6

Using Bash,

File:

<?xml version="1.0" encoding="UTF-8"?>
<blah>
    <blah1 path="er" name="andy" remote="origin" branch="master" tag="true" />
    <blah1 path="er/er1" name="Roger" remote="origin" branch="childbranch" tag="true" />
    <blah1 path="er/er2" name="Steven" remote="origin" branch="master" tag="true" />

</blah>

I have tried the following:

grep -i 'name="andy" remote="origin" branch=".*\"' <filename>

But it returns the whole line:

<blah1 path="er" name="andy" remote="origin" branch="master" tag="true" />

I would like to match the line based on the following:

name="andy"

I just want it to return:

master
6

With grep:

grep -Pio 'name="andy".*branch="\K[^"]*' file
  • -P enable perl regular expressions (PCRE)
  • -i ignore case
  • -o print only matched parts

In the regex, the \K is a zero-width lookbehind to match the part before the \K, but to not include it in the match.

  • Ah, using Grep, I tried to do this way, but I guess my knowledge was very limited and I kept getting frustrated :$ – John Jul 11 at 20:21
  • Wonderful solution, I learn every day. – Edward Jul 11 at 20:28
  • 4
    Parsing XML using grep is asking for trouble. What if the order of the attributes changes? What if there's some other (non-blah1) element that has similar attributes? What if the branch name includes \"? Also, why -i? XML element and attribute names are case-sensitive. Now, all of these things are bugs waiting to surface at some point in the future. I recommend using the proper tool for the job; an XML parser. – marcelm Jul 12 at 8:21
  • The -i is taken from OP and could be handy to handle the attribute values (Roger, Steven). If the branch name had an \", then it should have been escaped with \&quot;. Yes, you're right, XML may change, have line breaks, etc. pp., an XML parser is definitely the better answer, but OP asked for grep and it could be that he knows what he is doing. – Freddy Jul 12 at 10:50
37

Use an XML parser for parsing XML data. With it just becomes an XPath exercise:

$ branch=$(xmlstarlet sel -t -v '//blah1[@name="andy"]/@branch' file.xml)
$ echo $branch
master
  • 10
    This is the better answer since it will continue to work even after someone decided to change the order of the attributes. – Hermann Jul 11 at 21:05
  • 4
    @Hermann Or changes the whitespace, or adds another element with attributes name="andy" branch="foo", or changes the character encoding, or puts an escaped \" in the branch attribute, or or or... I agree; just use an XML parser! – marcelm Jul 12 at 8:16
  • 4
    branch=$(xmllint --xpath 'string(//blah1[@name="andy"]/@branch)' file.xml) is the equivalent command with xmllint. – David Conrad Jul 12 at 17:23
  • 3
    @DavidConrad make that an answer. – RonJohn Jul 13 at 0:05
  • @RonJohn Done. I also decided to change it to an absolute XPath. – David Conrad Jul 13 at 18:03
8

Use xmllint to extract the value of the attribute using XPath:

xmllint --xpath 'string(/blah/blah1[@name="andy"]/@branch)' file.xml

It's better to use an XML parser to process XML since the order of the attributes can change and line breaks could be inserted resulting in the name and branch attributes being in different lines of the file.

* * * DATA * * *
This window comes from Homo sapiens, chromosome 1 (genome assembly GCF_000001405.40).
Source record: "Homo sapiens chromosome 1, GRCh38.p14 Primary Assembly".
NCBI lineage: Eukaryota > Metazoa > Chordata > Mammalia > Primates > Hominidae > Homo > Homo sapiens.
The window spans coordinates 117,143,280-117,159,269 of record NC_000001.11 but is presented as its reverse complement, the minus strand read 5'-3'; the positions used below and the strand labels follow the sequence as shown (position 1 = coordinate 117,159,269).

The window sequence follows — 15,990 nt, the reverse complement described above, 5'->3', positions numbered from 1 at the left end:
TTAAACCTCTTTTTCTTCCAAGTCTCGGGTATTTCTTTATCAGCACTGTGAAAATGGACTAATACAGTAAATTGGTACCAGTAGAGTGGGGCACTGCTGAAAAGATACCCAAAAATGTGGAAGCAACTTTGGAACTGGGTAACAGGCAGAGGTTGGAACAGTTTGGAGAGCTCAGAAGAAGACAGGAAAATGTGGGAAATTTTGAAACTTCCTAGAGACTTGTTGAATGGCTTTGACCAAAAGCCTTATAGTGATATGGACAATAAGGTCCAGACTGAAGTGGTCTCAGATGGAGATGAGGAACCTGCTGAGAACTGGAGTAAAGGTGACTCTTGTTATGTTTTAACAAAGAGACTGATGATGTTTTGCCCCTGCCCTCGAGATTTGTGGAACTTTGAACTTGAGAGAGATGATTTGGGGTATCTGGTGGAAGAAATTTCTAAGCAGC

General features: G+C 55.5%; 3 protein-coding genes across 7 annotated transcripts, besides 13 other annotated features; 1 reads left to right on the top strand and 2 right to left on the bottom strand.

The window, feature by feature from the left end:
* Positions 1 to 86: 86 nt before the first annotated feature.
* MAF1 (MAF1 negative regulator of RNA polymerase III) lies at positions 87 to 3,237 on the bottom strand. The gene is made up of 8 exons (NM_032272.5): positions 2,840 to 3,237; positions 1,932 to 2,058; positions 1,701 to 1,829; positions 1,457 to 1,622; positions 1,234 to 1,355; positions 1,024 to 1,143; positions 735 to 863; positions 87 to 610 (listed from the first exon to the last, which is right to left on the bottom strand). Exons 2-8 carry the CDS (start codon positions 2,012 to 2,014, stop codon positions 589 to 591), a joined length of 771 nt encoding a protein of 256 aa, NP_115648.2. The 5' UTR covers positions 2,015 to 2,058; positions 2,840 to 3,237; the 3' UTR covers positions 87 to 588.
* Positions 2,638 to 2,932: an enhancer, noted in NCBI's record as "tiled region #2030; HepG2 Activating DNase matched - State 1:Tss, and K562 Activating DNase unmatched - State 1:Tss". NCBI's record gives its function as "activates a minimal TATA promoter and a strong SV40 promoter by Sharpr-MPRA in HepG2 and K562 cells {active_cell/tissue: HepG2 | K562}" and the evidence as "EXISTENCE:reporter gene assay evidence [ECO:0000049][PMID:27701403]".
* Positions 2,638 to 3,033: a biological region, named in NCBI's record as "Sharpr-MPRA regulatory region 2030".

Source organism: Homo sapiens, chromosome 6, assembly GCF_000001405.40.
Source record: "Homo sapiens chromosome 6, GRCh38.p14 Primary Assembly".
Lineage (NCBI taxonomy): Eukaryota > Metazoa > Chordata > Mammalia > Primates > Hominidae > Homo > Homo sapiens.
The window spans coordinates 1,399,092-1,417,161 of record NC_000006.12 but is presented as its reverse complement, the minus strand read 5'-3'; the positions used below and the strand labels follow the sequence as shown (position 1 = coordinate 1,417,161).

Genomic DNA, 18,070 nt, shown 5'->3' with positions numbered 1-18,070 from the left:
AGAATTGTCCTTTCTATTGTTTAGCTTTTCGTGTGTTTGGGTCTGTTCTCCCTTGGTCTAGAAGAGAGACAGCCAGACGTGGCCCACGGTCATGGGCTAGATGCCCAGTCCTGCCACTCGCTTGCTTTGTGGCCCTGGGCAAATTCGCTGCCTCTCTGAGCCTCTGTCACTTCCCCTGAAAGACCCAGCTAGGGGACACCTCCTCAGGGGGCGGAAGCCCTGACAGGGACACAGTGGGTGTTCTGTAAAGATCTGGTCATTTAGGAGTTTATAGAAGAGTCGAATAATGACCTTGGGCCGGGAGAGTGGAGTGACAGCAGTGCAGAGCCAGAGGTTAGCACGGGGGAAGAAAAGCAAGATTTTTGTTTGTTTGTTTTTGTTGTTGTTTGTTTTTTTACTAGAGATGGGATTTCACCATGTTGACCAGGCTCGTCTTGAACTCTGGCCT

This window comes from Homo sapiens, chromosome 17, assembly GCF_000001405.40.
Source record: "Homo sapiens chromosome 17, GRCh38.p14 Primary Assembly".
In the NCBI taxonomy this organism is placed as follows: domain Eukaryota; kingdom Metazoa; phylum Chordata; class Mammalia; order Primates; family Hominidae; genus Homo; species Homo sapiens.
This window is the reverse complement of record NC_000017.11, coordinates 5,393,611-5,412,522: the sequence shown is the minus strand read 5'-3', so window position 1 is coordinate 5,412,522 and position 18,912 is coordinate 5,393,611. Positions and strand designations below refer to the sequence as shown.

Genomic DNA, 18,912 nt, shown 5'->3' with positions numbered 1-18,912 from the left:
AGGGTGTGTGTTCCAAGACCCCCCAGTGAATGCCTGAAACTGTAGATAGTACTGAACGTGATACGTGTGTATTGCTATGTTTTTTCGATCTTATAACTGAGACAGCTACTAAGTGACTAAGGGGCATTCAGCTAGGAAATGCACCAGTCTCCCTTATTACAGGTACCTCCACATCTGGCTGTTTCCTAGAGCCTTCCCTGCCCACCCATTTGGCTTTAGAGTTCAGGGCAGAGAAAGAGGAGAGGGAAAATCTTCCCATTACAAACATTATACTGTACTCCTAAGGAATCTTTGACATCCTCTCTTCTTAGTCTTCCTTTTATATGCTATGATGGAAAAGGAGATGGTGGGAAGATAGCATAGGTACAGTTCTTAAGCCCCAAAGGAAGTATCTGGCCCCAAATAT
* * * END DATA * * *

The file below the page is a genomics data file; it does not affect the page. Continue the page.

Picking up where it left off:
3

Using awk:

awk '/name="andy"/{ for (i=1;i<=NF;i++) { if ($i ~ "branch=") { sub(/branch=/, ""); gsub(/"/, ""); print $i } } }' input

This will find a line containing name="andy" and then loop through each field in that line. If the field contains branch= we will remove branch= and all double quotes and print the remainder of the field.

sub(/branch=/, "") is looking for a match of branch= and replacing it with "" (nothing)

gsub is similar except it will replace globally (all occurances instead of just the first occurance).

  • Thank you so much, I will google to understand sub and gsub – John Jul 11 at 20:16
  • I wish I could rate this up but another answer is better as you mentioned. – John Jul 11 at 20:21
  • This is good but only works if branch is on the same line with name. – David Conrad Jul 12 at 16:28
  • @DavidConrad: Yes that is the requirement. If you notice, branch is on every line but OP only wants to return the value of branch that is on the same line as the name. – Jesse_b Jul 12 at 16:39
  • That isn't exactly the requirement, though, that's just the way this file happens to look. XML allows whitespace, so if you break the lines on spaces it will still work with the highest-upvoted answer but it will break with awk. It's a caveat people using this solution should be aware of. That said, this is a good quick-and-dirty solution, and I upvoted you. – David Conrad Jul 12 at 17:15
1

I think this works:

$ grep -i 'name="andy" remote="origin" branch=".*\"' <filename> | awk -F' ' '{print $5}' | sed -E 's/branch=\"(.*)\"/\1/'
master

The awk part makes sure only branch="master" is returned, the sed part gives back what's between the double quotes with a reference (the \1 matches the part between the parentheses).

Now I know there are a lot of people out here with far more knowledge on the art that is awk and sed, so I'm prepared for some criticism :-)

  • But I am passing in the file thought :$ Thanks a lot for the answer, I didn't think of using awk. I don't want to read each line, I kinda want to read the whole file and do this? Not possible? – John Jul 11 at 20:10
  • Editing my answer to show you how to pipe it through. – Edward Jul 11 at 20:11
  • This works, but like any solution that doesn't treat the XML as XML, it will stop working if the order of attributes changes or line breaks are inserted. – David Conrad Jul 13 at 18:05

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